For years, Sony’s PS Remote Play app has been a neat way to sling your PS5 and PS4 games to another room of your house — with clients for PC, Mac, iOS, Android, and as of 2020, the PS4 itself. I’ve spent hours playing Yakuza and Genshin Impact from the unofficial Steam Deck version.
The good news: it does work and work decently if you’ve got your PS5 plugged into your router with an ethernet cable. You can stream from a PS5 or a PS4 and play with either the PS5 or PS4’s gamepad, which both pair easily with your Chromecast via Bluetooth. You can enable both HDR and the high frame rate mode. It’s definitely not 4K, but I suspect I’m looking at 1080p at 60fps streaming from my PS5.
The app easily found my PS5 and remotely started it over the internet just by signing in to my PSN account with a handy QR code — and it gave me a handy menu to disconnect (and put my PS5 back to sleep) when I hit my controller’s home button.
But there’s an annoying amount of audio lag, some input lag, and some visual stuttering even with an ethernet cable and Game Mode on my TV — and if you’re trying to make it work over a pure Wi-Fi network, well... I don’t recommend it!
With ethernet plugged into the PS5, I could play a rhythm game like Thumper, poorly, while holding the controller a single foot away from a Chromecast plugged into my PC monitor, and I could definitely see myself playing less intensive games like Yakuza that way.
But with a Chromecast sitting behind my TV, simultaneously trying to connect to my PS5 over Wi-Fi and my DualSense over Bluetooth, the input lag got unbearable as I began to put distance between myself and the screen. Even just a couple feet away, my Thumper space beetle died over and over. There are zero games I could comfortably play sitting on my couch 10 to 12 feet away. Even navigating the PS5 menus was a chore.
If you do plug the PS5 into ethernet, I think you might be able to get away with a living room scenario, though. For me, it felt like it overcame enough of the Bluetooth lag to make non-action games bearable.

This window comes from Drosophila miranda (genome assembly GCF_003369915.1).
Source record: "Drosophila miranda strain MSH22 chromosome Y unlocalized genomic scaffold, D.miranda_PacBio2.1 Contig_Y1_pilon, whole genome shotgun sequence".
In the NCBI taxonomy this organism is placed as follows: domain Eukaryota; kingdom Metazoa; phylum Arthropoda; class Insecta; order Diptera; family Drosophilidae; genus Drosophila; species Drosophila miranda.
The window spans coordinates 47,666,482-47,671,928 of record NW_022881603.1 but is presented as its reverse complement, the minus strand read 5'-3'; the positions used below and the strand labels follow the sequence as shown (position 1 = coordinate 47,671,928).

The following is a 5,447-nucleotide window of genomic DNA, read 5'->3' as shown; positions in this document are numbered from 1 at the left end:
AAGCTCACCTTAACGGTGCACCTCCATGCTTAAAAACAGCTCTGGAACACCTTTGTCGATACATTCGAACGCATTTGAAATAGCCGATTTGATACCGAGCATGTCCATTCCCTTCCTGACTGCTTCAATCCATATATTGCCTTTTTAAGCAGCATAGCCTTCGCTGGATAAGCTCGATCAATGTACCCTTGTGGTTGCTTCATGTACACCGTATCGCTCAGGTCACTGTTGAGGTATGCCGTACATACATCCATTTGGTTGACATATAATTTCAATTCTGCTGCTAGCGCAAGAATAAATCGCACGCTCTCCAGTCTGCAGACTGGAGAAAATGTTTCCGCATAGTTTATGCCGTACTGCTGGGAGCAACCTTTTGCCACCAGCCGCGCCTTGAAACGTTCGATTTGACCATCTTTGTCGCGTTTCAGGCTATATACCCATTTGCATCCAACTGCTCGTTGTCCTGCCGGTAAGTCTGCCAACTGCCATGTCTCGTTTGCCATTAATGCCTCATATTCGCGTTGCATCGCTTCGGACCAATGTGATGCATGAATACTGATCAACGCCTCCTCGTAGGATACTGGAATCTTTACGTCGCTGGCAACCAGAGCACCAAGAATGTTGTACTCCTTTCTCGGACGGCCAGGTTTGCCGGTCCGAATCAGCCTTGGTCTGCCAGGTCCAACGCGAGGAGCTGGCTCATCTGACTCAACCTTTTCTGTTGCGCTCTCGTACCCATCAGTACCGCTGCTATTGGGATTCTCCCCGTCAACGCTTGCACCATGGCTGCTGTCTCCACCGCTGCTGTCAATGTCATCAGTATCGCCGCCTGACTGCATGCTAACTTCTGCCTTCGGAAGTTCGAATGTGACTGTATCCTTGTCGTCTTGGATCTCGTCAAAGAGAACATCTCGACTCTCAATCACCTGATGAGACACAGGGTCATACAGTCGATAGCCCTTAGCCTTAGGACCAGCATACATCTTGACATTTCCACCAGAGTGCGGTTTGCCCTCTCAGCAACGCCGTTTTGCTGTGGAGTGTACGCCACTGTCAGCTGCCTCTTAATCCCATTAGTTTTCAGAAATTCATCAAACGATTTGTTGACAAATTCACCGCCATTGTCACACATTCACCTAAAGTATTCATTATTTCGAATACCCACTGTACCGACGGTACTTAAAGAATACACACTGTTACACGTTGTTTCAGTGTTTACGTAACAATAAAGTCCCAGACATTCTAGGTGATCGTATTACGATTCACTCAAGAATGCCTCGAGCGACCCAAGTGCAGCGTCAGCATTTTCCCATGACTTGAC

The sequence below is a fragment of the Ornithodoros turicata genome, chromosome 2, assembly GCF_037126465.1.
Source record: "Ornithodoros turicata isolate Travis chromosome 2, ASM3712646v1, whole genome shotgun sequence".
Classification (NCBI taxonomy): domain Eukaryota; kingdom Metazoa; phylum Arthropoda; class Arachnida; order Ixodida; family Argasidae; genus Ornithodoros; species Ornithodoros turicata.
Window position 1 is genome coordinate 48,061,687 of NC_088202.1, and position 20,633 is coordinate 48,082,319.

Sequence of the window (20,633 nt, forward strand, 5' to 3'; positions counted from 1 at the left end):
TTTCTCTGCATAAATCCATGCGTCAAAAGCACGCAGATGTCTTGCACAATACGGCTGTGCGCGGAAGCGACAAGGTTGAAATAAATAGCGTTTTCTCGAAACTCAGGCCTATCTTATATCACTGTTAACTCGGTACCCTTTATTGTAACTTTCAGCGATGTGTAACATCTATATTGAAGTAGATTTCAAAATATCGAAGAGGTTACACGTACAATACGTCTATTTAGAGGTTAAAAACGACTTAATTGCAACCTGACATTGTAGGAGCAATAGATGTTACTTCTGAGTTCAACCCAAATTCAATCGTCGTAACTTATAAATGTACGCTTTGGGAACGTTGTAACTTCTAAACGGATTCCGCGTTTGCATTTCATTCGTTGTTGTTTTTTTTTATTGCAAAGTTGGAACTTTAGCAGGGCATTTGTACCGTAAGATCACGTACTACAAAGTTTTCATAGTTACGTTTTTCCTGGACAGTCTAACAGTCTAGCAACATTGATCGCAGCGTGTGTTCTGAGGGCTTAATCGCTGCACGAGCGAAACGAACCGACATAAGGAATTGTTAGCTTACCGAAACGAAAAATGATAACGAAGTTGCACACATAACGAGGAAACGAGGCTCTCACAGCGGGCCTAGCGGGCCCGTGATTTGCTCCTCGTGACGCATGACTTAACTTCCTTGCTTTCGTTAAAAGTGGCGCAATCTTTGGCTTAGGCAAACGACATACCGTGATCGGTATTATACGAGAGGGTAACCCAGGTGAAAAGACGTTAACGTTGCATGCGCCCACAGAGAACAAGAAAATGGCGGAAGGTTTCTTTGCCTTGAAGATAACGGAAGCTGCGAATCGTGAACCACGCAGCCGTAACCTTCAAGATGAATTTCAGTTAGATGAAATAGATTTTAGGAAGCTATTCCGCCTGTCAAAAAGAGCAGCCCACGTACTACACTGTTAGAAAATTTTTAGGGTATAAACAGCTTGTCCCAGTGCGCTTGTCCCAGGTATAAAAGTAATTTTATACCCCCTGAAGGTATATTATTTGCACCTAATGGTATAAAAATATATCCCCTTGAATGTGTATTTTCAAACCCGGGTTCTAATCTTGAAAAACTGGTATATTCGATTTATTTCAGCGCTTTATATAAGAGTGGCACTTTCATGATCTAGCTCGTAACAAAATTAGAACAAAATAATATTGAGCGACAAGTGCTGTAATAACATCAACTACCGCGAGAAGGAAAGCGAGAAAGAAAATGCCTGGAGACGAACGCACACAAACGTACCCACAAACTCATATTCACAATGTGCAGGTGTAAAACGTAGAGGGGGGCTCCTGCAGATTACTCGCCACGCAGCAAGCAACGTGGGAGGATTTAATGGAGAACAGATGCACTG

I suppose you could always buy an ethernet adapter for your Chromecast, too.
Know that Sony still arbitrarily ties PS Remote Play to its own DualSense and DualShock controllers on the Chromecast like it does with other clients, even though the service still doesn’t support any of their fancy features: no DualSense vibrations, no adaptive triggers, no microphones. None of them worked in Astro’s Playroom, though Sony has apparently found a way to beam them to the upcoming PlayStation Portal streaming handheld.
The lag isn’t just Sony’s problem, by the way — other game streaming services on Chromecast have audio lag, too, and Bluetooth controllers can definitely have trouble connecting to a device behind a TV. The $50 dongle isn’t really a gaming gadget.
But Sony could have fixed most of my issues by letting me use a DualSense controller natively connected to my PS5 while I stream the image alone — I’ve done that with Remote Play before for less lag and full DualSense functionality from another room of my house. Here, no dice: the moment I sign in from another controller, the Chromecast loses its PS5 connection, as you can see in the image above.
Maybe Sony decided if you’re close enough to the TV to connect a controller directly to the PS5 sitting under it, you might as well use that TV. I respectfully disagree.
If you do want to give PS Remote Play a spin, you may not be able to find the app with your Chromecast, as it didn’t show up in any of my searches. Nor does it readily show up in a Google Play search as of this morning. But if you navigate to this link in a browser with a logged-in Google account, you can remotely install it on your Chromecast that way.